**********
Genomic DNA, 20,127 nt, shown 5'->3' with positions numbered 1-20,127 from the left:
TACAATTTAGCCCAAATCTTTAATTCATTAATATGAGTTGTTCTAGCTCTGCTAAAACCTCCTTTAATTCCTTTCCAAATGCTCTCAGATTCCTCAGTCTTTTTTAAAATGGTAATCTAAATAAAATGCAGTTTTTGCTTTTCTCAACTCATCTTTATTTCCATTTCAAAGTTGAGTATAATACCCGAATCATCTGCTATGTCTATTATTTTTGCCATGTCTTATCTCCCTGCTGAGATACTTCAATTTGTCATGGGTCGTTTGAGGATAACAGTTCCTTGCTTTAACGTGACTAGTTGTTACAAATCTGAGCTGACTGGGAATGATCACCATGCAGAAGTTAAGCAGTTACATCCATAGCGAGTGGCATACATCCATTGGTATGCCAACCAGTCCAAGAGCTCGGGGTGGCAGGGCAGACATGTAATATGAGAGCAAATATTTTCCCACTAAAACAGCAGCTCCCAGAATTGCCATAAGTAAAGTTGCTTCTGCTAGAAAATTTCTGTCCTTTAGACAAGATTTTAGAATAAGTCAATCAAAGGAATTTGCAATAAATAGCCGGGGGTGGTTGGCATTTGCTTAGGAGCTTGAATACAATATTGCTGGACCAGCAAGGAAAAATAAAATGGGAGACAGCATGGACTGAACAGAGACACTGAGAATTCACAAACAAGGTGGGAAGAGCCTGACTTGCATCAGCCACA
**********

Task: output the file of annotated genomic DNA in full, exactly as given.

Genomic DNA, 20,127 nt, shown 5'->3' with positions numbered 1-20,127 from the left:
TACAATTTAGCCCAAATCTTTAATTCATTAATATGAGTTGTTCTAGCTCTGCTAAAACCTCCTTTAATTCCTTTCCAAATGCTCTCAGATTCCTCAGTCTTTTTTAAAATGGTAATCTAAATAAAATGCAGTTTTTGCTTTTCTCAACTCATCTTTATTTCCATTTCAAAGTTGAGTATAATACCCGAATCATCTGCTATGTCTATTATTTTTGCCATGTCTTATCTCCCTGCTGAGATACTTCAATTTGTCATGGGTCGTTTGAGGATAACAGTTCCTTGCTTTAACGTGACTAGTTGTTACAAATCTGAGCTGACTGGGAATGATCACCATGCAGAAGTTAAGCAGTTACATCCATAGCGAGTGGCATACATCCATTGGTATGCCAACCAGTCCAAGAGCTCGGGGTGGCAGGGCAGACATGTAATATGAGAGCAAATATTTTCCCACTAAAACAGCAGCTCCCAGAATTGCCATAAGTAAAGTTGCTTCTGCTAGAAAATTTCTGTCCTTTAGACAAGATTTTAGAATAAGTCAATCAAAGGAATTTGCAATAAATAGCCGGGGGTGGTTGGCATTTGCTTAGGAGCTTGAATACAATATTGCTGGACCAGCAAGGAAAAATAAAATGGGAGACAGCATGGACTGAACAGAGACACTGAGAATTCACAAACAAGGTGGGAAGAGCCTGACTTGCATCAGCCACA